Inheritance and Access


Cyganek section 4.3

With inheritance, we create a base class that has methods that should be generally applicable to any class that we build off of the base. We then create a sub class that inherits the functionality of the base class and can extend it.


Sometimes inheritance is described as being applicable when there is an is-a relationship.


  • A dog is an animal

  • A square is a shape


There are different modes of access that come into play. First within the base class, we expand private and public to include protected:

  • private : member data and functions is only available to the base class.

  • protected : member data and functions is available to the base class as well as any class that inherits from it.

  • public: anyone can access the member data and functions.

If we expect to derive from our class and still want to practice encapsulation, then we would generally make the member data protected.

The second way access comes into play is when we define the class that inherits from the base. Shortly we’ll look at an example that defines a base class called Quadrilateral and then a class Rectangle that inherits from it. We will define the class as:

class Rectangle : public Quadrilateral

The : says that Rectangle inherits from Quadrilateral and the public keyword here means that the member data and functions are inherited with the same access restrictions as in the base class. We could alternately use protected or private here to change the access to the inherited data.


How do we write the constructor of the sub class?

For our Rectangle example, we might think that we could just use a member initialization list to initialize the data, but this does not work.


C++ prevents us from initializing inherited member variables in the member initialization list of the sub-class constructor.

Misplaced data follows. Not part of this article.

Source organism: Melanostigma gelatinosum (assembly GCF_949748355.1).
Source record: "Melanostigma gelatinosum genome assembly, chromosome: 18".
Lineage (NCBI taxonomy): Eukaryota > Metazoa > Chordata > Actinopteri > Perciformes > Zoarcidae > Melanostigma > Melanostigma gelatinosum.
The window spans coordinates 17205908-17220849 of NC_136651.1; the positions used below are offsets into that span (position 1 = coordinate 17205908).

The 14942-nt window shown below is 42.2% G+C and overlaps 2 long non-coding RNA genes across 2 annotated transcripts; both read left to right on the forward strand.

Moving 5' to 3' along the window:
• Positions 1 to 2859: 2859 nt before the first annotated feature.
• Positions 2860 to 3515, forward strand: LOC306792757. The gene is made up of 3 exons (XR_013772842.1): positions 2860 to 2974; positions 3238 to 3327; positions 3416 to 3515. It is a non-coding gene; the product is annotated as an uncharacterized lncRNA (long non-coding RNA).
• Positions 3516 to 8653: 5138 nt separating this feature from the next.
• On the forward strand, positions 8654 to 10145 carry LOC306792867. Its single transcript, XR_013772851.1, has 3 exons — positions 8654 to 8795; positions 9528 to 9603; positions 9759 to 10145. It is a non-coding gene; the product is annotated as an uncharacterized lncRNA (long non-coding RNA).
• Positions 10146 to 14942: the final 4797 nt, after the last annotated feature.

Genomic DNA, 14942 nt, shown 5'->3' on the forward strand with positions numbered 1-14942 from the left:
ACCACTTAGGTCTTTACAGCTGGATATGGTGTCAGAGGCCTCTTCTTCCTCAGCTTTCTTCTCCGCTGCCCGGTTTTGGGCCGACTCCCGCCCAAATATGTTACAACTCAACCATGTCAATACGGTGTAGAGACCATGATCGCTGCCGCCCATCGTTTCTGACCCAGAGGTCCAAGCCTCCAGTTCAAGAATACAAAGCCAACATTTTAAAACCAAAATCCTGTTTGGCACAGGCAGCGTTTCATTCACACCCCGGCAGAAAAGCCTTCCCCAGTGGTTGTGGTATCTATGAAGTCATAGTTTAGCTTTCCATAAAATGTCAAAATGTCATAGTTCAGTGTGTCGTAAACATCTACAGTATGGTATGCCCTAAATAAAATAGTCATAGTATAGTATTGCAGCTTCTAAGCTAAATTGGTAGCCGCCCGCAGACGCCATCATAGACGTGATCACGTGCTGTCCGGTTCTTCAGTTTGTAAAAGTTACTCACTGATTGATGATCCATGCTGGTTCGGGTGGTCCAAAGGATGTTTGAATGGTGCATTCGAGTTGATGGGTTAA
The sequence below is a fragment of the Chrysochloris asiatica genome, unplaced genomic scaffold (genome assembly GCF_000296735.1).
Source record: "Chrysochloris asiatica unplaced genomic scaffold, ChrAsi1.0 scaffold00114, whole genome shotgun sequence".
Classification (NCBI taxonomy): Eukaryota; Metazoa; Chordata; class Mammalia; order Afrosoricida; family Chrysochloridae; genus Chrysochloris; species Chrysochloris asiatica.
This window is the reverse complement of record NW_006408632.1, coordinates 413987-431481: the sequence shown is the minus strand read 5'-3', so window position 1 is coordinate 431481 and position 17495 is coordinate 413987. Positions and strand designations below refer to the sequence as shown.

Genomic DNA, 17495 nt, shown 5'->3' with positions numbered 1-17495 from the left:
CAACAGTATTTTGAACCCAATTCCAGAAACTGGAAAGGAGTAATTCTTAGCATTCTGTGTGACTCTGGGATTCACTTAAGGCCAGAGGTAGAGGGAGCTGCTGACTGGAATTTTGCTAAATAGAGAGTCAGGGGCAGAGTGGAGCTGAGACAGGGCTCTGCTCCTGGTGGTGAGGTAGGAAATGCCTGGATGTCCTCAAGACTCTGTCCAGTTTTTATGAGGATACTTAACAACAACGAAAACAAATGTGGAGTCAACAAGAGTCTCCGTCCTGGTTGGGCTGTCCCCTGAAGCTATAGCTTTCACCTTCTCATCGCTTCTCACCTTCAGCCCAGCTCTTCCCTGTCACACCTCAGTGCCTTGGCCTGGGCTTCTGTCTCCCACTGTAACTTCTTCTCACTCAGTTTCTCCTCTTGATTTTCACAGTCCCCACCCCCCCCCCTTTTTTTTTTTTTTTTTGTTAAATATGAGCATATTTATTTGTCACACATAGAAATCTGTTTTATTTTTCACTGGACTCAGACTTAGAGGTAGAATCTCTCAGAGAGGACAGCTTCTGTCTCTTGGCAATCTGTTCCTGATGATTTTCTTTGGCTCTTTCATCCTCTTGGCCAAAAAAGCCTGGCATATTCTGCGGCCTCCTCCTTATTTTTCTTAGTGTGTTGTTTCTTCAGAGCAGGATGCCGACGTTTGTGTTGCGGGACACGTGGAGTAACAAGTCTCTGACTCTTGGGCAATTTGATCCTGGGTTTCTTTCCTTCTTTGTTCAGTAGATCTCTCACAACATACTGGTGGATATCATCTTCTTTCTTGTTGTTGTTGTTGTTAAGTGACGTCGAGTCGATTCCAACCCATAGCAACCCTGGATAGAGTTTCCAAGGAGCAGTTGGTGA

Instead we can explicitly call the constructor of the base class to initialize any data in the base class and then use a member initialization list to initialize anything specific to the sub class.

Now, when we create a Rectangle, the constructor of the base class is first executed and then the remainder of the sub class constructor is executed.


A nice description of how the constructor of the sub class works is given in the Learn C++ tutorials.


Here’s an example of the base Quadrilateral class and the Rectangle class that inherits from it.

Listing 66 shapes.H
#ifndef SHAPES_H
#define SHAPES_H

#include <vector>
#include <numeric>

class Quadrilateral {


    // store the side data
    // order: top, bottom, left, right

    std::vector<double> sides;


        : sides{1.0, 1.0, 1.0, 1.0} {}
    Quadrilateral(double s1, double s2, double s3, double s4)
        : sides{s1, s2, s3, s4} {}

    double perimeter() {
        return std::accumulate(sides.cbegin(), sides.cend(), 0.0);

class Rectangle : public Quadrilateral {


    Rectangle(double width, double height) : Quadrilateral(width, width, height, height) {}

    double area() {
        return sides[0] * sides[2];


A few notes:

  • The Rectangle constructor takes only 2 arguments, since opposite sides of a rectangle are the same length. We then call the base class constructor to store these in the vector sides, duplicating the information as needed to initialize all 4 sides.

  • There is no additional member data in Rectangle, so no further initialization is needed.

  • The perimeter function is general to any quadrilateral, so Rectangle does not need to define it.

Here’s a test driver:

Listing 67 test_shapes.cpp
#include <iostream>

#include "shapes.H"

int main() {

    Quadrilateral q(1.0, 2.0, 1.0, 2.0);

    std::cout << "perimeter of q = " << q.perimeter() << std::endl;

    Rectangle r(2.0, 4.0);

    std::cout << "perimenter of r = " << r.perimeter() << std::endl;
    std::cout << "area of r = " << r.area() << std::endl;